• the lists for each set of gate labels (the Cliffords and primitives in this case) is aggregated across all $m$ values (so there's just a single list of all the RB sequences) and saved to a file beginning with the given base filename.
  • an empty DataSet is saved in text format using the RB sequences expressed in terms of Clifford gates.
In [5]:
filename_base = 'tutorial_files/rb_template'
rb_sequences = rb.write_empty_rb_files(filename_base, m_min, m_max, delta_m,
                                       clifford_group, K_m_sched,
                                       {'primitive': clifford_to_primitive},
                                       seed=0)

#Note: Because K_m_sched is a constant, we cannot use Wallman and Flammia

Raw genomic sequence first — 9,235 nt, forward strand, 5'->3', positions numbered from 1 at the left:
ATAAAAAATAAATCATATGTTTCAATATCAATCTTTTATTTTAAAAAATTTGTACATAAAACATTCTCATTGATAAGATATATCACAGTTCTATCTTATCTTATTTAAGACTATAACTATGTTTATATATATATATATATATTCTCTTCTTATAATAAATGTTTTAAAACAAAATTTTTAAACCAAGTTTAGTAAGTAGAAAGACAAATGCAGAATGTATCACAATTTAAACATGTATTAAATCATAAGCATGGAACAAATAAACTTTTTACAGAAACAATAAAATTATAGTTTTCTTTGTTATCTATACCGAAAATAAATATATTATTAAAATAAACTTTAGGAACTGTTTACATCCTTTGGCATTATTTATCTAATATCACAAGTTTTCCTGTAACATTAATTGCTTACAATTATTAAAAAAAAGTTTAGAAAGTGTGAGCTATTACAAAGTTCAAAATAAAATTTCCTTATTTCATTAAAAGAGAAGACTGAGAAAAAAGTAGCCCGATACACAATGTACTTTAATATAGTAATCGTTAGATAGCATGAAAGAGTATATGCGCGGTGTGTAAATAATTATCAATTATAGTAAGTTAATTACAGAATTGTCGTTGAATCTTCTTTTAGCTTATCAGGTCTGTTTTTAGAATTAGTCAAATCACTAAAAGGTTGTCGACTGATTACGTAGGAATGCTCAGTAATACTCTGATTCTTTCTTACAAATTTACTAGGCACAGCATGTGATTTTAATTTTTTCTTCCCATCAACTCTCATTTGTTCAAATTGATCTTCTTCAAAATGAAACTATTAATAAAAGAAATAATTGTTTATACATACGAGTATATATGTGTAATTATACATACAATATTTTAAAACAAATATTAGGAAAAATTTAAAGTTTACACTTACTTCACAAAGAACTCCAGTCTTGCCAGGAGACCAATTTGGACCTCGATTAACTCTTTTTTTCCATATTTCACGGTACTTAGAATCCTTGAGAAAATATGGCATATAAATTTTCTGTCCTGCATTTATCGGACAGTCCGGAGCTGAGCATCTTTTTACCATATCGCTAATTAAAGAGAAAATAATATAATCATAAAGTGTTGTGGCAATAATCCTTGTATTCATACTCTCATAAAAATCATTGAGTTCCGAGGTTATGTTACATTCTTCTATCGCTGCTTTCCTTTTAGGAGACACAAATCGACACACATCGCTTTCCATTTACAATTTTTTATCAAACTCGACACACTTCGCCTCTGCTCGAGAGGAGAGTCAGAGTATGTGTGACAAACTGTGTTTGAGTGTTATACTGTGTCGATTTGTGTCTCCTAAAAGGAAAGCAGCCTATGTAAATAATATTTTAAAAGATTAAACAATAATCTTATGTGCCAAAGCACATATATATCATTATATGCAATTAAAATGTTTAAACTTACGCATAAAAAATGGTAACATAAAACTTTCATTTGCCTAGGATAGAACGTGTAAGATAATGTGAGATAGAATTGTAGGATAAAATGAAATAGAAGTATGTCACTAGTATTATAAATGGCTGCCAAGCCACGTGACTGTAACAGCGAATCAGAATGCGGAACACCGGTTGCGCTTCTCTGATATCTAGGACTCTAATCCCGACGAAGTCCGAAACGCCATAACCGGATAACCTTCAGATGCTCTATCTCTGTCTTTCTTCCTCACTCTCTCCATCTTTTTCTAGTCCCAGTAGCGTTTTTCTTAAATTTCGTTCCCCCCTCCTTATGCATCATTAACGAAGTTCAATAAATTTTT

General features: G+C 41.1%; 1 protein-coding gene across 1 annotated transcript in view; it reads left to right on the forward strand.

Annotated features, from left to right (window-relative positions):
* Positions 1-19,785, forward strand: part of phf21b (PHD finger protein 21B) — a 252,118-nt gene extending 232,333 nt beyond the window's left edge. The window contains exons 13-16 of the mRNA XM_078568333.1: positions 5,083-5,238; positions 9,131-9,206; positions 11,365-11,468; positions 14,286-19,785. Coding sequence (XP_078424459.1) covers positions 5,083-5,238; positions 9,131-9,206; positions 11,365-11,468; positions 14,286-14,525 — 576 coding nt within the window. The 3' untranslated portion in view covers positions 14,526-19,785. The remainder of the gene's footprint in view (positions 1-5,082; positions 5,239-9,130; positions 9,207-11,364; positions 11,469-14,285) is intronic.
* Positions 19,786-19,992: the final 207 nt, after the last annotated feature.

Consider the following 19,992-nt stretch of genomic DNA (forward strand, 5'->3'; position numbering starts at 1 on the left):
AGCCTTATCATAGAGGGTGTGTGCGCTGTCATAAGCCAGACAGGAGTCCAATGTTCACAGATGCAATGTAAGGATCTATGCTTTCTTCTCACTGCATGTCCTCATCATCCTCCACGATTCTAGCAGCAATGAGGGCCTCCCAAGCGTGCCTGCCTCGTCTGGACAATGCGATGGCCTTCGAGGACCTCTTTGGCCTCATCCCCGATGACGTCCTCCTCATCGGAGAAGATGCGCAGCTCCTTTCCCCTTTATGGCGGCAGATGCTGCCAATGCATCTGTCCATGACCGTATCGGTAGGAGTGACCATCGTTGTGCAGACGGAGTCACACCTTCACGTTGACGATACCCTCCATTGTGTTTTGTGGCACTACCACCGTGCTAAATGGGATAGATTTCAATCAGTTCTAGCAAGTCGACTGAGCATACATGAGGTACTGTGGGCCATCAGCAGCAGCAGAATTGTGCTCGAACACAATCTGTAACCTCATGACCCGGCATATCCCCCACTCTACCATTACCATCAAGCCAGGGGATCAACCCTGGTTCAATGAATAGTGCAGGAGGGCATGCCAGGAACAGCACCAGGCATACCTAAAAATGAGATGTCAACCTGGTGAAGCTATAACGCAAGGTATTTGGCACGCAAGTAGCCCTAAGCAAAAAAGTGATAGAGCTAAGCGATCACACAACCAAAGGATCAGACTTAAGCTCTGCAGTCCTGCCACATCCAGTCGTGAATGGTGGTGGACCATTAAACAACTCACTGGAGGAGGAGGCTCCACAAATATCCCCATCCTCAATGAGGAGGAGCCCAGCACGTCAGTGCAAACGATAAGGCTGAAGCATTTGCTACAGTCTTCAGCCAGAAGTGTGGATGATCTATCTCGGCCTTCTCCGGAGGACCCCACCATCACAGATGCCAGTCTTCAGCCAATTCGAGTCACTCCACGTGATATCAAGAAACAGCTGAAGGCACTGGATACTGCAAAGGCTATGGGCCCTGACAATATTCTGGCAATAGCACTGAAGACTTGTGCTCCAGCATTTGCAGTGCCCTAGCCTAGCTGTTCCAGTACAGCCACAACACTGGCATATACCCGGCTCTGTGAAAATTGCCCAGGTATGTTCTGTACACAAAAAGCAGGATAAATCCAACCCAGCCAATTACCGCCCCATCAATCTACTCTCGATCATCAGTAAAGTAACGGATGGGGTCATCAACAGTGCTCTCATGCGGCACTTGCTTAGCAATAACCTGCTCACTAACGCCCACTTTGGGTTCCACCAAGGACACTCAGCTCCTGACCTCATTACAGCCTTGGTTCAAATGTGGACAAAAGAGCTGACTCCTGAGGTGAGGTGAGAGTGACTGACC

# error bars; if we try, the code warns us accordingly.

There is now an empty template file tutorial_files/rb_template.txt. For actual physical experiments, this file should be filled with experimental data and read in using pygsti.io.load_dataset. In this tutorial, we will generate fake data instead and just use the resulting dataset object.

The files tutorial_files/rb_template_clifford.txt and tutorial_files/rb_template_primitive.txt are text files listing all the RB sequences, expressed in terms of Cliffords and primitives respectively.

Generating fake data

In [6]:
#To generate a dataset, we first need to make a gateset.
#Here we assume a gate set that is perfect except for some
# small amount of depolarizing noise on each gate.
depol_strength = 1e-3
gs_experimental = std1Q_XYI.gs_target
gs_experimental = gs_experimental.depolarize(gate_noise=depol_strength)
In [7]:
#Now we choose the number of clicks per experiment and simulate our data.
#Note: the time to generate simulated data can be nontrivial, but here it
# should only take a few seconds.

all_rb_sequences = [] #construct an aggregate list of Clifford sequences
for seqs_for_single_cliff_len in rb_sequences['clifford']:
    all_rb_sequences.extend(seqs_for_single_cliff_len)